Niagara USA has deep roots in Irish ancestry, dating back to the 1800s. Residents are proud of their heritage and they love to show it on St. Patrick's Day. Whether a local or visiting Niagara USA on St. Patrick's Day, be sure to get in on the fun this year.

The author, left, and Lindsey Bowman, NTCC tourism sales coordinator, at last year's event.

In Niagara Falls, N.Y., the Conference & Event Center Niagara Falls (101 Old Falls Street) will host their 33rd Annual St. Patrick's Day Celebration from 5 - 10 p.m. on Tuesday, March 17. Featuring traditional Irish food and beverages, music by The Blarney Bunch, and Irish dance performances by the McCarthy School of Dance. Attendees are asked to bring non-perishable food items to be donated to Heart, Love & Soul food pantry.

Before the party starts, experience the "World's Shortest Parade," at 4:45 p.m. The route begins 75 steps away from Old Falls Street, at First St. and into the entrance of the Conference & Event Center. Children under 12 receive FREE admission.

Everyone is Irish on St. Patrick's Day and if partygoers are looking for pints in Youngstown, visit Brennan's Irish Pub (418 Main St.) for sandwiches, wings, and more! If near the Erie Canal and seeking a perfect pour, try Dwyer's Irish Pub in North Tonawanda (65 Webster St.) it has a great menu with live music.

This St. Patrick's Day, consider the daylong festivities, when dishes to pass are the best ways to celebrate. For those looking to stay close to home and avoid the scene, try one of these Irish recipes we honed in on at Niagara Tourism & Convention Corporation (NTCC).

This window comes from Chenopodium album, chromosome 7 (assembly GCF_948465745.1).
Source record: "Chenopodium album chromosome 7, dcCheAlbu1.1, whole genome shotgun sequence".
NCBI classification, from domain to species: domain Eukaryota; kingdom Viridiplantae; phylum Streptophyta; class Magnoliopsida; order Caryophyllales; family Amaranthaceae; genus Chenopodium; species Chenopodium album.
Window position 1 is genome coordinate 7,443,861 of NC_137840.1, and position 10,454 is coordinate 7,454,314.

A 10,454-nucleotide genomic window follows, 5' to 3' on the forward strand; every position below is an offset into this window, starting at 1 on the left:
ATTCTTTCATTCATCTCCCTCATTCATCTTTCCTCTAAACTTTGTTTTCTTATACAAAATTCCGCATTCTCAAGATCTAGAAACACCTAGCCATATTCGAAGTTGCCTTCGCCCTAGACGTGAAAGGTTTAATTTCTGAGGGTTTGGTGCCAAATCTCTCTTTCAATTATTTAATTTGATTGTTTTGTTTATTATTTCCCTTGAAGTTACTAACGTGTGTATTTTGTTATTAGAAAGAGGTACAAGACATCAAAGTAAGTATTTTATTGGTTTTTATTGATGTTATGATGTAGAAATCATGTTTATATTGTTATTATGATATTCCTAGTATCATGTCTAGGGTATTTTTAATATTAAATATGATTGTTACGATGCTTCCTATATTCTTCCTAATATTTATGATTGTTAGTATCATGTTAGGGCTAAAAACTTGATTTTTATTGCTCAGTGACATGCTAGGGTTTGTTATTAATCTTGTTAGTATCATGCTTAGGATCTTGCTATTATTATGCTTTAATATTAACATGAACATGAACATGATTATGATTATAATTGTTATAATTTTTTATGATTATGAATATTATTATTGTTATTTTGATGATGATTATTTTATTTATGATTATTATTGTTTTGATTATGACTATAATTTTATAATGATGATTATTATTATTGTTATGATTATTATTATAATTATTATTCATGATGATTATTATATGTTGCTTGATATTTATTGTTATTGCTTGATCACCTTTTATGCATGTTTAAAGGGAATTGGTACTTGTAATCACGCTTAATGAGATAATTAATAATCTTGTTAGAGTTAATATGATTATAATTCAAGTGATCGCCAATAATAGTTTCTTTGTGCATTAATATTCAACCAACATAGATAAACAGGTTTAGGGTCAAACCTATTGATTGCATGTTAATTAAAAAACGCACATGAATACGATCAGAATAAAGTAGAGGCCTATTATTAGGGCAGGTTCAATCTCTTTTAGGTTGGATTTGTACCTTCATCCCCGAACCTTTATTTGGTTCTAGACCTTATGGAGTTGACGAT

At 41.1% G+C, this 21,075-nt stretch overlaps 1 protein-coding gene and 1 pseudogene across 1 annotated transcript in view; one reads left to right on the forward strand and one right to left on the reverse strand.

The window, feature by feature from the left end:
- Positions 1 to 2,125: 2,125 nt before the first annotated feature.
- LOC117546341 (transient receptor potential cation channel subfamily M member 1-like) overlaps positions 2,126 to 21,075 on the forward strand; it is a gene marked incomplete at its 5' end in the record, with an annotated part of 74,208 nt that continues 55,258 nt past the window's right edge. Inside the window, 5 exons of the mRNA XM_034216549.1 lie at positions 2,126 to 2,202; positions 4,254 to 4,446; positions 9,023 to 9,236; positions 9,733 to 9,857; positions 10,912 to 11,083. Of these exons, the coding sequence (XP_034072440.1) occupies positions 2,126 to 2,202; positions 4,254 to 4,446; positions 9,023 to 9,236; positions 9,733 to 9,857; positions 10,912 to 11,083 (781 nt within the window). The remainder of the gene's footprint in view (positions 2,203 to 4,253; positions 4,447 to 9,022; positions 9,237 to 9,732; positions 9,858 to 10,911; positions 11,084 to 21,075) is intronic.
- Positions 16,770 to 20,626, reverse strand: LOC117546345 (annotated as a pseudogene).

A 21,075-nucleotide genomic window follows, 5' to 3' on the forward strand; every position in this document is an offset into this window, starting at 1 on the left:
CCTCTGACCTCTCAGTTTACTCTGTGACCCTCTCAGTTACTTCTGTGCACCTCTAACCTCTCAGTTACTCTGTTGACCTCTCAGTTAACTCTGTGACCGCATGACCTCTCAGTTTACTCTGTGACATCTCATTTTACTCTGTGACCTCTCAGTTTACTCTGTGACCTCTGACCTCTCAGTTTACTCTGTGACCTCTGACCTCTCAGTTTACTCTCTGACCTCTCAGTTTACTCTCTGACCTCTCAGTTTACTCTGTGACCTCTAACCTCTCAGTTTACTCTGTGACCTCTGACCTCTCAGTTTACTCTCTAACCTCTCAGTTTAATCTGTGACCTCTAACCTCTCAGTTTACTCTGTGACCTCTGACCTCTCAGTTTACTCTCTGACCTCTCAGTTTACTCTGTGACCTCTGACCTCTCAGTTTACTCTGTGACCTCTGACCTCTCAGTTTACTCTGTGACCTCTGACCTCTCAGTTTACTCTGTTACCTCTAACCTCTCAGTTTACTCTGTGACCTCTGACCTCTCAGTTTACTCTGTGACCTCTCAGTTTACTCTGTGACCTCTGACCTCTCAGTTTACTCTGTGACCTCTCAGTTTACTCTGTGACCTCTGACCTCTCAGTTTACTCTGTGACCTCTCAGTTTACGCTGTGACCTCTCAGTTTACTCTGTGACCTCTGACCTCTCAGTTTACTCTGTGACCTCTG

Easy Irish Brown Bread

2 ¼ cups whole-what flour
1 ¾ cups all-purpose flour, plus more for dusting
1 ½ tsp baking soda
1 tsp fine salt
2 cups well-shaken buttermilk
4 tbsp unsalted butter (1/2 stick), melted

Heat the oven to 400 degrees and arrange a rack in the middle. Lightly dust a baking sheet with all-purpose flour; set aside.

Place both flours, baking soda, and salt in a large bowl and whisk to combine, breaking up any lumps. Add buttermilk and melted butter and mix with your hands until almost all of the flour is moistened and the dough holds together, about one minute.

Lightly flour a clean work surface and turn out the dough. Knead until it forms a fairly smooth ball with no visible pockets of flour, about one minute. Work the dough into a flat round about seven inches in a diameter and two inches thick. Place on the prepared baking sheet and using a sharp knife, slice an "X" across the top, edge to edge and about 1/2 - inch deep.

Bake until the internal temperature registers 190 to 200 degrees F on an instant-read thermometer and the bread makes a hollow sound when tapped, about 35 to 40 minutes. Transfer to a wire rack and cool completely before slicing, about two hours. (If you slice the bread before it has completely cooled, it will be crumbly or fall apart).

Source: Chow.com

Lisa Ferree is NTCC's office assistant and resident (stellar) baker. Her Irish Soda Bread recipe is traditional, meaning it's sans raisins (many American versions include them).

Irish Soda Bread

4 cups of cake flour
1 tsp salt
1 tsp baking soda
1 1/3 -1 2/3 cups buttermilk

Preheat oven to 450 degrees. Lightly sprinkle flour on parchment paper that is on a cookie sheet. Sift together dry ingredients in a bowl. Make a well in the center and pour in buttermilk. Using your hands, gently fold dry into wet. Combine to form a soft dough. Knead a couple of times either in the bowl or on a board adding additional flour if dough is sticky. Do not over mix, just bring together to form a ball. Place on the parchment paper and flatten into a disc about two inches high. Using a very sharp knife cut an "X" into the dough. Bake for 15 minutes then reduce heat to 400 and bake another 30 minutes.

Remember to share how you are donning green this St. Patrick's Day, and post to us at YouTubeTwitterFacebookInstagram and Pinterest.